The trust language in the Order of 1882 and the Act of 1958, combined with separate and scattered obligations to help provide safe water, do not show that Congress expressly accepted a common-law fiduciary duty to manage water resources. Navajo II, 556 U.S. at 302. The elaborate system of federal control and the express statutory language present in Mitchell II and White Mountain Apache were not found here. See White Mountain Apache, 537 U.S. at 475 (finding that a statute which authorized United States to exclusively use trust land indicated that Congress intended to create fiduciary duty to maintain land); Mitchell II, 463 U.S. at 220, 224-25 (finding that statutes and regulations addressing “virtually every aspect of forest management” gave United States “full responsibility” over Indian resources, and therefore Congress accepted a fiduciary duty to manage those timber resources). Unlike the system of plenary federal control found in both White Mountain Apache and Mitchell II, the statutory provisions cited here simply required the Government to assist in providing safe drinking water. Furthermore, nothing in the trust language or statutes prevented the Tribe from managing the resource on its own. Thus, the Hopi Tribe failed to “identify a specific, applicable, trust-creating statute or regulation that the [United States] violated.” Navajo II, 556 U.S. at 302.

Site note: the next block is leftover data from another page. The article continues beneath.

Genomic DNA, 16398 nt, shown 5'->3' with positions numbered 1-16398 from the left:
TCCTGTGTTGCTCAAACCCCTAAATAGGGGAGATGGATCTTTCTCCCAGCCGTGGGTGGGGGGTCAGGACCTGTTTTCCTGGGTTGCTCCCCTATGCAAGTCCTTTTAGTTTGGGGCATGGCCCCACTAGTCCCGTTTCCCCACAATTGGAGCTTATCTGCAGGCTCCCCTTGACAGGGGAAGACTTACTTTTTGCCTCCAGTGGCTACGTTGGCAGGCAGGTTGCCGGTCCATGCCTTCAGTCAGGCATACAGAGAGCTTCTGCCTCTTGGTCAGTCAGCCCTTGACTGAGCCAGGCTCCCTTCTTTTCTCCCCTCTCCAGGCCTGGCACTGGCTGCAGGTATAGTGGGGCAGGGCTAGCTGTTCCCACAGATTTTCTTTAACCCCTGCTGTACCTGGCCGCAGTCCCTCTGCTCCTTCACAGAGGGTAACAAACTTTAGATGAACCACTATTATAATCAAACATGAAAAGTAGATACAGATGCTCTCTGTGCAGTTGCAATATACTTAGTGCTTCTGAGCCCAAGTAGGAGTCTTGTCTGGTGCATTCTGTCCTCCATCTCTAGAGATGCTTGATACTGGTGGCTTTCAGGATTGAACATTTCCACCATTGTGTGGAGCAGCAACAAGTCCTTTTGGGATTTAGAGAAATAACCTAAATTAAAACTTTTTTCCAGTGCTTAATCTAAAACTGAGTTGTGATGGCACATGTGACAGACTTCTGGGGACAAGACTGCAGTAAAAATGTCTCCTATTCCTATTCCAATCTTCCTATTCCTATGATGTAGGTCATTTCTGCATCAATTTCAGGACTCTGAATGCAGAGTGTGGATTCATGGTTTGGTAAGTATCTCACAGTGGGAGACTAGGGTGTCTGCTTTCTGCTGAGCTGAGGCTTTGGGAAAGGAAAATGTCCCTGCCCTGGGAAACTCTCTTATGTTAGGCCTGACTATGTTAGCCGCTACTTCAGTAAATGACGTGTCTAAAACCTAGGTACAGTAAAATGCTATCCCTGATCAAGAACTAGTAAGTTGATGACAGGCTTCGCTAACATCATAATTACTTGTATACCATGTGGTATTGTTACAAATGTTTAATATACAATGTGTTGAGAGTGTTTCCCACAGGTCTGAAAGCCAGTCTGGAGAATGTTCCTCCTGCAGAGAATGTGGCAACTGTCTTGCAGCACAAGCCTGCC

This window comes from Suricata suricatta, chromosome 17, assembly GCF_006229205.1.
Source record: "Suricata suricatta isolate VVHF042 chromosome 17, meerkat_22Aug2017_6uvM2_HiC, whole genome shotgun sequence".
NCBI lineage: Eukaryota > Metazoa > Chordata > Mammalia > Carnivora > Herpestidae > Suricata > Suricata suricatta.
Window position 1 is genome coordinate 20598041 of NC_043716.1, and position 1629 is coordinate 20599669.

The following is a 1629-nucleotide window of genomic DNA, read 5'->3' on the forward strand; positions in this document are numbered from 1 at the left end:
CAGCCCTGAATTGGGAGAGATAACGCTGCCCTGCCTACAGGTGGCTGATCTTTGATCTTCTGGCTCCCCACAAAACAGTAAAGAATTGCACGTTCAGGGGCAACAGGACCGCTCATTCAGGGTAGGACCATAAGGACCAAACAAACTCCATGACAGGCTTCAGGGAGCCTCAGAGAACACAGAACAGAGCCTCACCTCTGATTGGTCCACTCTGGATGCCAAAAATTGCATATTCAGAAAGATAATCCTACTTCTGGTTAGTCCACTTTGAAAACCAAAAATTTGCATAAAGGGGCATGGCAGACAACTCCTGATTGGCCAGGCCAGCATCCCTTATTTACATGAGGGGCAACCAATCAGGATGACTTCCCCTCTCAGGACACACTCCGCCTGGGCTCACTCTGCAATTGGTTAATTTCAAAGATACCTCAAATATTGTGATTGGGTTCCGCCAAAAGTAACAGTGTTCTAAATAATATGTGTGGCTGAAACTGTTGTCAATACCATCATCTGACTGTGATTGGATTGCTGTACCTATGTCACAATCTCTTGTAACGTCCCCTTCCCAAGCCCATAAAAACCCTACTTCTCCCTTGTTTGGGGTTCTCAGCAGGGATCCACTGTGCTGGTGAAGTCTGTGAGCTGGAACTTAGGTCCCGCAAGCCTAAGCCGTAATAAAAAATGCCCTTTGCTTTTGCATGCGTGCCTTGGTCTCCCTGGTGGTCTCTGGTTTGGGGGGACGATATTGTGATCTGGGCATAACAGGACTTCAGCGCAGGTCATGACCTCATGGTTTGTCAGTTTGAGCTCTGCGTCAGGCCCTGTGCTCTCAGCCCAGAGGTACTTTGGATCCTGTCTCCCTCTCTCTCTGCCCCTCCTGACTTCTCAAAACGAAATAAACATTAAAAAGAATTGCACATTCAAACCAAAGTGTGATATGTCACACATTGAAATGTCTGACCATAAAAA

Because the Tribe could not prove the first element to establish jurisdiction under the Indian Tucker Act, the Federal Circuit did not need to reach the second step of the inquiry and determine whether the specific obligation was money-mandating. The Federal Circuit also denied the Tribe’s request for jurisdictional discovery relating to the federal government’s control over water resources, because additional evidence of control would not change the Court’s analysis. The Court of Federal Claims’ dismissal for lack of jurisdiction under the Indian Tucker Act was affirmed.